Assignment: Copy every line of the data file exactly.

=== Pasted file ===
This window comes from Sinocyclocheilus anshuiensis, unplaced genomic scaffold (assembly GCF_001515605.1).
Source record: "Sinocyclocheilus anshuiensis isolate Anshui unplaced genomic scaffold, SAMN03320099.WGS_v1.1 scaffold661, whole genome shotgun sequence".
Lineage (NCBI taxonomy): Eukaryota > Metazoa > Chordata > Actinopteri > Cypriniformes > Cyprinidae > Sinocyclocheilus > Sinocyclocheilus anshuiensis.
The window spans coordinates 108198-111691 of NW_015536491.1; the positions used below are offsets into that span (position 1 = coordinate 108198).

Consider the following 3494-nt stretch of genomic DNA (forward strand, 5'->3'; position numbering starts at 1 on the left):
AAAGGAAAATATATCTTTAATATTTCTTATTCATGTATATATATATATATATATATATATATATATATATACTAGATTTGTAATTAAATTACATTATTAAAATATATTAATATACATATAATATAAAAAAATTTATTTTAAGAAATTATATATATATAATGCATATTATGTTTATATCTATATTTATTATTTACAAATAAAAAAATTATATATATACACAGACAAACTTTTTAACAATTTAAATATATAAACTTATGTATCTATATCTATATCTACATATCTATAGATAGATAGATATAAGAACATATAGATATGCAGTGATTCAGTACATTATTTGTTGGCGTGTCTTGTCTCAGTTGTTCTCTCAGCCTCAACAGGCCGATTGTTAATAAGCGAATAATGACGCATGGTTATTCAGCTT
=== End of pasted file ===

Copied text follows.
This window comes from Sinocyclocheilus anshuiensis, unplaced genomic scaffold (assembly GCF_001515605.1).
Source record: "Sinocyclocheilus anshuiensis isolate Anshui unplaced genomic scaffold, SAMN03320099.WGS_v1.1 scaffold661, whole genome shotgun sequence".
Lineage (NCBI taxonomy): Eukaryota > Metazoa > Chordata > Actinopteri > Cypriniformes > Cyprinidae > Sinocyclocheilus > Sinocyclocheilus anshuiensis.
The window spans coordinates 108198-111691 of NW_015536491.1; the positions used below are offsets into that span (position 1 = coordinate 108198).

Consider the following 3494-nt stretch of genomic DNA (forward strand, 5'->3'; position numbering starts at 1 on the left):
AAAGGAAAATATATCTTTAATATTTCTTATTCATGTATATATATATATATATATATATATATATATATATACTAGATTTGTAATTAAATTACATTATTAAAATATATTAATATACATATAATATAAAAAAATTTATTTTAAGAAATTATATATATATAATGCATATTATGTTTATATCTATATTTATTATTTACAAATAAAAAAATTATATATATACACAGACAAACTTTTTAACAATTTAAATATATAAACTTATGTATCTATATCTATATCTACATATCTATAGATAGATAGATATAAGAACATATAGATATGCAGTGATTCAGTACATTATTTGTTGGCGTGTCTTGTCTCAGTTGTTCTCTCAGCCTCAACAGGCCGATTGTTAATAAGCGAATAATGACGCATGGTTATTCAGCTT